During my sophomore year of high school, I developed an interest in Criminal Justice. Granted, it was because I was watching shows such as Law and Order and NCIS, but I ran with it. I did not expect working in the field of Criminal Justice to be as glamorous as it is on television, but it sparked my interest, and I had no other ideas of what I wanted to study. At that point in time, I knew that I wanted to go into a profession where I could help others, so working in the Criminal Justice System was somewhere I could picture myself in the future.
I began my college search, filtering by schools which were close to my hometown of Providence and offered Criminal Justice as a major. It was then that I came across the School of Criminology and Criminal Justice at Northeastern, located in the urban setting I was looking for and part of a prestigious university. I was unaware of the co-op program until I visited, but the prospect of having a completed resume with work experience in my field upon graduation confirmed that Northeastern was where I belonged.
Upon entering Northeastern, I was determined to study Criminal Justice, but I was clueless as to what I wanted to do with my degree. I had interests in the judicial system and law enforcement, so that is where I began my co-op search. After extensive preparation and interviews, I accepted a co-op with the United States Attorney’s Office (USAO) in Boston. There I worked in the Major Crimes Unit, completing tasks ranging from preparing legal discovery and transcribing recordings to creating exhibits for upcoming trials. In addition to these tasks, I frequently ventured downstairs to the Moakley Courthouse courtrooms, where I observed countless court proceedings.
While I enjoyed my time at the USAO, it helped me realize that I would prefer a career in law enforcement. After watching prosecutors collaborate with local, state, and federal police, pursuing law enforcement felt right. I began my second co-op search with this in mind, and accepted a position with the Drug Enforcement Agency, also in Boston. At the DEA, I worked in a Task Force with Detectives from Boston and neighboring cities, observing first-hand how investigations are conducted.
My co-op experiences have been fundamental in helping me choose what career I want to pursue after college. From my co-ops, I know I want to work for a federal law enforcement agency where I can make a positive impact on the community. Although I am not yet sure what capacity in which I want to work, Northeastern has given me the skills to be confident that I will find my way.
My interest in Criminal Justice has led me to participate in a variety of organizations on campus. I served as Secretary of the Criminal Justice Student Advisor Council for a year and a half. I am currently Vice President of Alpha Phi Sigma, the National Criminal Justice Honor Society, and a member of Pi Sigma Alpha, the National Political Science Honor Society. Last September, I joined the College of Social Sciences and Humanities (CSSH) Ambassadors, an organization that seeks to recruit prospective students to CSSH in pursuit of a liberal arts degree. I also recently became part of the CSSH Student Advisory Council. Participating in these organizations utilized my passion for Criminal Justice and its related fields to help expand my horizons and become more involved in the Northeastern community.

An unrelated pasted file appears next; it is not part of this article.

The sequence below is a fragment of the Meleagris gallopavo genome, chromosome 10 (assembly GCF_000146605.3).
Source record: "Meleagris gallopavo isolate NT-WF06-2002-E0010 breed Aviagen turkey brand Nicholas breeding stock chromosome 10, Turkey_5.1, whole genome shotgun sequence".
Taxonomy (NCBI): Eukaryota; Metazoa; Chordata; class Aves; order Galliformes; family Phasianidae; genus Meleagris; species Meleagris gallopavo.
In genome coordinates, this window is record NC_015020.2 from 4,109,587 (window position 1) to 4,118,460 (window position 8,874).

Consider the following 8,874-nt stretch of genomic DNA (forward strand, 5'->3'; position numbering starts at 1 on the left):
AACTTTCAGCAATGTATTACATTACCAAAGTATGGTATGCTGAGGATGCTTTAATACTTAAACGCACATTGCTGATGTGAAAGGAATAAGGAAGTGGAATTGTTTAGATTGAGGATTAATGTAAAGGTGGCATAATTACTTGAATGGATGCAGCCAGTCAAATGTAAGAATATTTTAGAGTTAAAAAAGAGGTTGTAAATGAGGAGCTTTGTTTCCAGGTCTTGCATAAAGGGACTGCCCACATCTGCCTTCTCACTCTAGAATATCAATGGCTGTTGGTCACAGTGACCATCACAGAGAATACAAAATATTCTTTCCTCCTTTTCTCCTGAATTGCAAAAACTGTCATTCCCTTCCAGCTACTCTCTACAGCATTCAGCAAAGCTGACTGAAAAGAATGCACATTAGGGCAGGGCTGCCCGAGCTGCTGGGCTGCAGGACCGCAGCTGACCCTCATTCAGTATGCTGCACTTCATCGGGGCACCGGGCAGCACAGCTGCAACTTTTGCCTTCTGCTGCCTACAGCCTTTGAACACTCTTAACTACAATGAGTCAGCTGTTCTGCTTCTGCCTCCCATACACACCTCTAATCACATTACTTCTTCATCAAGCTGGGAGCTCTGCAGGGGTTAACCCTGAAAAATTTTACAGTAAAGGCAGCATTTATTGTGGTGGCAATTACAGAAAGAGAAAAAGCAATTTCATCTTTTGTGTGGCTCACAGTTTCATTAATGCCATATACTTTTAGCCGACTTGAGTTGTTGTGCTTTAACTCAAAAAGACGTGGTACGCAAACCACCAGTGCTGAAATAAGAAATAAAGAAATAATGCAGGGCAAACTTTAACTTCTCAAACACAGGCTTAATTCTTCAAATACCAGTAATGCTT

This May, I will graduate with a Bachelor of Science in Criminal Justice and a minor in International Security Studies. I am participating in Northeastern’s PlusOne Program, which allows me to take graduate level courses my senior year that will also count towards my Master’s Degree in Criminal Justice.
I am currently a Teacher’s Assistant for my co-op advisor, Jean Egan. Jean is an irreplaceable mentor, and she truly goes above and beyond for her students. She guided me and countless other students through the co-op process, and continues to advise me on future career prospects. Jean has helped me through many situations, and I attribute much of my college success to her guidance.
I chose Northeastern because of the School of Criminology and Criminal Justice. I knew going into college that I was passionate about Criminal Justice, and after hearing about the co-op program, I was sure Northeastern was the right place for me. There is a heavy weight on college graduates looking for permanent employment, and Northeastern’s co-op program alleviates much of this burden, allowing students to graduate with up to a year and a half of professional experience in their chosen field. From the moment I returned from co-op, I began directly applying my experience to coursework, and in turn, this helped me succeed academically. As I continue to gain experience in the Criminal Justice System, I apply my observations directly to my studies, and I am on track to secure employment post-graduation. Choosing Northeastern was one of the best and easiest decisions I ever made.